Good Folk Supper Club Hosts Exclusive Dinners For a Cause

Drawing inspiration from southern supper clubs, Beth Herbruck organizes intimate dinners with well-known chefs in secret locations, and a portion of the ticket sales goes to a local nonprofit.

2018 Good Food Supper Club at Outpost in Asbury Park. Photo Credit: Russ Roe

Based mostly out of Monmouth and Ocean Counties, Beth Herbruck’s Good Folk Supper Club energetically defies the old-school grandeur and benign hedonism of passive, eat-and-leave supper clubs. At every Good Folk dinner (20 and counting), your menu comes with actionable momentum: 15 to 20 percent of the $125 to $150 ticket price goes to the night’s chosen New Jersey nonprofit, with a rep on hand to enlist passion for the cause. “It was important to not just host another fancy dinner party,” Herbruck, a professional event producer, explains. “I thought, build a community around the table, open their eyes to the community at large.”

An Atlanta native, former Brooklyn resident and fairly recent Atlantic Highlands transplant, Herbruck drew inspiration from southern-tinged classic clubs like the Mosquito Supper Club in New Orleans and Blind Pig in Asheville. “I tried to glean what I thought would be successful here in our area,” she says, “that intimate, personal connection.” Even still, she describes her first dinner in May 2015 as “a leap of faith. I started a mailing list with 44 friends, people I knew were hungry and interested in some kind of new dining experience,” she says. Out of 44 invites, 14 people came. Dinner was cooked by none other than Jon Bon Jovi’s former personal chef Zeet Peabody, and proceeds went to Monmouth County’s own Lunch Break foundation. A tidy, bright success. Three and a half years later, Herbruck’s mailing list clocks in at “just shy of 1,000.”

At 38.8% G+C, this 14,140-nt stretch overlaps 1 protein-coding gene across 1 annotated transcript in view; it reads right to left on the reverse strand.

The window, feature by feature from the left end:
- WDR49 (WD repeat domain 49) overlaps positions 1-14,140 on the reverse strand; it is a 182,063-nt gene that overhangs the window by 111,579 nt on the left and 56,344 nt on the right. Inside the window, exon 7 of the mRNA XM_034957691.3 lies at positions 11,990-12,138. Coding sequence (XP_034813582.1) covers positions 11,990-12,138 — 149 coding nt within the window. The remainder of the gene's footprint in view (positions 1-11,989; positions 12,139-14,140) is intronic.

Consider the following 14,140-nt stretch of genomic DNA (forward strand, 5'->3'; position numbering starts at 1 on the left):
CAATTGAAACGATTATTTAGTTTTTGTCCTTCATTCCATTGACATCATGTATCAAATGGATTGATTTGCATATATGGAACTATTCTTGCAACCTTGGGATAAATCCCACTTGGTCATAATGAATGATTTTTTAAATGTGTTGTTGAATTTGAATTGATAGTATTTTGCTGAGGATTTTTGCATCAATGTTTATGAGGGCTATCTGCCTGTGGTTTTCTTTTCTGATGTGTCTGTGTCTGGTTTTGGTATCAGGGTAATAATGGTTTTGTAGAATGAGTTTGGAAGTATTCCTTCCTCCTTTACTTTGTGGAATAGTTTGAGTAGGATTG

2013 Good Food Supper Club at the Herbary at Bear Creek Farm in Howell. Photo Credit: Veronica Lola

Tickets, FYI, sell out quickly—“within three to seven minutes”— because the dinners are unique, depending entirely on a kind of synergy between space, chef, and charity. “Each supper club is really a separate story,” as Herbruck puts it. The space alone is so important, she’ll spend “months, even years stalking the right one.” And “guests don’t find out the actual physical location [of the supper] until 24 hours before. It’s a big reveal.” Some former spaces include the Thomas Paine House in Atlantic Highlands, the Water Witch Farm, and Bell Works. (“That’s a perfect example of an event space I’d been following for years—walking through with a hard hat on and my fingers crossed.”)